The 1990 Twins were a bad team. They won 74 games and finished in the bottom half of just about any statistical category you could name -- at bat and on the pitcher's mound. A couple of guys who were better suited to reserve roles were in the lineup as regulars and some of the veterans had poor seasons.

Changes needed to be made -- and changes were made. The 1991 World Series winners were a pretty extreme makeover of the 1990 team, and that's why we're celebrating the 20th anniversary of a Twins' World Series championship this weekend.

Here's the shorthand version of what was done:

The pitcher who threw the most innings in 1990 was Allan Anderson, a one-tine ERA title winner whose record slipped to 7-18 in 1990. There was nothing hard-luck about that record. In his place at the top of the rotation was Jack Morris, signed as a free agent to a one-year deal. And Scott Erickson, in his first full major-league season, got off to a spectacular start and won 20 games. Anderson became the fourth starter behind Morris, Erickson and Kevin Tapani, who was part of the haul the Twins received by sending Frank Viola to the Mets.

Popular third baseman Gary Gaetti, a hero of 1987, batted .229 in 1990 with a .274 on-base percentage and 18 errors at third base. In 1991, he was playing for the Angels and replaced by Mike Pagliarulo, a veteran who had played for the Yankees and caused the Twins all kinds of grief when he played against them.

Gene Larkin was the primary DH in 1990. He was a switch-hitter who had OK numbers -- five home runs and a .392 slugging percentage. Numbers like that don't win titles, no matter how many little things are done right. The Twins went out and picked up Chili Davis, who hit 29 home runs and was a fearsome presence in the middle of the lineup. Larkin still appeared in 98 regular-season games in 1991 and got the Game 7 hit that you'll likely see more than once over the next few days.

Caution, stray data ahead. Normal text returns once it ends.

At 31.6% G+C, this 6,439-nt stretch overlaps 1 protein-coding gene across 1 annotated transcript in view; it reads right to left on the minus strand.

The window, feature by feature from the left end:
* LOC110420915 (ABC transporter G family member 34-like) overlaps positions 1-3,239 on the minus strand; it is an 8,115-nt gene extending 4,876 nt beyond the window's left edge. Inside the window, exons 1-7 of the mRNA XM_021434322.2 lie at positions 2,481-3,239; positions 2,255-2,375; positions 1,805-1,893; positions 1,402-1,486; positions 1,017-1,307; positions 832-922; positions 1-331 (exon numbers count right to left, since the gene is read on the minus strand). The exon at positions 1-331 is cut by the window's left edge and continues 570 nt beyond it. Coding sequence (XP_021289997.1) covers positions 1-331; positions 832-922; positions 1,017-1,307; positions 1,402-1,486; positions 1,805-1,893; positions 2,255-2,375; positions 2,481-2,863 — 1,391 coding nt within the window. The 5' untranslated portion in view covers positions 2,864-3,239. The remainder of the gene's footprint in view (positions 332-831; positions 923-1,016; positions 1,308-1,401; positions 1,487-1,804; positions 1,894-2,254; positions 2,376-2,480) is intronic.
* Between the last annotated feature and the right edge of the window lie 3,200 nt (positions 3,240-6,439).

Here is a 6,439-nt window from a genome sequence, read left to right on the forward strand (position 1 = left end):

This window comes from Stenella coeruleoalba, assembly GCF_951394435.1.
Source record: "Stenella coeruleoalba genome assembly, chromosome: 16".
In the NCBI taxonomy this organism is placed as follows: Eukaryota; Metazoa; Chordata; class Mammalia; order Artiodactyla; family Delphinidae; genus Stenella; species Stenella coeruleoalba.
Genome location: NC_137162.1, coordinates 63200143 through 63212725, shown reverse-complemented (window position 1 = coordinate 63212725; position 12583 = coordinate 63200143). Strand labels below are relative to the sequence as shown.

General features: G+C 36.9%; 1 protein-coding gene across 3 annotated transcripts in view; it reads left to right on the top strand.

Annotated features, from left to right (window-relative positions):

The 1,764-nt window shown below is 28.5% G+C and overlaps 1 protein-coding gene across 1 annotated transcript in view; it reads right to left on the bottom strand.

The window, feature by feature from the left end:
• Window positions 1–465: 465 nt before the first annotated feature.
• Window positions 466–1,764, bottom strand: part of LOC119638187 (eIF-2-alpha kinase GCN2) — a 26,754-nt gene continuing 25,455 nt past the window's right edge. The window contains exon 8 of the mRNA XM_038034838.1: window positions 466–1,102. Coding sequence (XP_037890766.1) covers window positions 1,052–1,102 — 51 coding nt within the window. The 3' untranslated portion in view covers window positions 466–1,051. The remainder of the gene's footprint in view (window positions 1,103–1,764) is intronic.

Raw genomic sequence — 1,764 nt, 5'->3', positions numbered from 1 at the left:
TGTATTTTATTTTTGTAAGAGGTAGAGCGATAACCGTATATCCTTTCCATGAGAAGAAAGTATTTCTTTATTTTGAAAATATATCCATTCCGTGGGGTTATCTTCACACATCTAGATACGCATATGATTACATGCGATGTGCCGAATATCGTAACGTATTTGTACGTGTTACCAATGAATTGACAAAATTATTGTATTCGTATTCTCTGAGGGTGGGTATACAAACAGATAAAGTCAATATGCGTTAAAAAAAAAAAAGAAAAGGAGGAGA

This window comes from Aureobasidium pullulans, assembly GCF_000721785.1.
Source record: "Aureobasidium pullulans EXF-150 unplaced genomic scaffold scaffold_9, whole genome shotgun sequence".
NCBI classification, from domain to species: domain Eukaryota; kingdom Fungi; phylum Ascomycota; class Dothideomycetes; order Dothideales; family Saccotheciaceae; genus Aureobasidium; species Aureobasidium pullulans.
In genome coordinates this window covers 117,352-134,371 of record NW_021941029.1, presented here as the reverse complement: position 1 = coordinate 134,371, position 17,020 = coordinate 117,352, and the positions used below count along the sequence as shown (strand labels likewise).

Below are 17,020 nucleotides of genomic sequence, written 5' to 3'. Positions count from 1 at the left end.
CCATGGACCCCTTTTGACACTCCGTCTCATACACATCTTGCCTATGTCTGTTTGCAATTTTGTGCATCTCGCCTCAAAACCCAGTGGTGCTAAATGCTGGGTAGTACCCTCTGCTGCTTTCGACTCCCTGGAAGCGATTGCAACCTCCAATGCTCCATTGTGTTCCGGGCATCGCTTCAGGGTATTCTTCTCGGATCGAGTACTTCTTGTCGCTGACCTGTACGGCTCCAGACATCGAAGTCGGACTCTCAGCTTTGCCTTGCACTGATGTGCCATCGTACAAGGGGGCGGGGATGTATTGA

Playing second base most of the time in 1990 was Al Newman, a wonderful and valuable utility player. In 1991, he was replaced by rookie Chuck Knoblauch, who brought the Twins more offense and more speed without losing anything on defense. Newman resumed his valuable role as a utility player, appearing in 118 games, mostly as a middle infielder but at one time or another playing every infield spot and left field. Newer fans know Newman as a cheerful presence; older fans know him as tough.

The 1987 Twins were the weakest of the four division winners and took advantage of the Metrodome and an injury-depleted St. Louis roster to win the World Series -- advantages that mattered not one bit to the local celebrants but that played in the background when the season's outcome was discussed more globally. (It should be noted there was nothing fluky about the thumping those '87 Twins gave much-favored Detroit in the Championship Series that year.)

The 1991 Twins were solidly constructed and played with a surly confidence that doesn't exist among the current Twins. If there were any lingering doubts about the soft, immature and inconsistent nature of the current club, they were put on display yet again for those who suffered through Thursday night's game. You could hear the frustration in Bert's voice when he was talking about Francisco Liriano's lack of maturity and Danny Valencia's soft slide into home in the eighth inning. (Did anyone hear how Gladden described that play -- and would care to share?)

The '91 group had to be that tough to successfully battle Atlanta through one of the best weeks of baseball ever played. I wasn't covering the Twins by then, but I was asked to write stories for the front page of the Star Tribune -- an assignment described as "writing about the game for people who don't want to read the sports section"

OK, a little vanity here:

Here's my Game 6 story.

And here's Game 7.

I was lucky to be there.

Back to today. Yes, we're all disappointed in the current Twins -- some more than others. But the roadmap that was used by general manager Andy MacPhail and his baseball staff back then is one that Bill Smith should take quite seriously. It's history well worth studying.







Older Post

Section 219: Figuring Cuddyer's future

Newer Post

Section 219: A dozen haiku for losers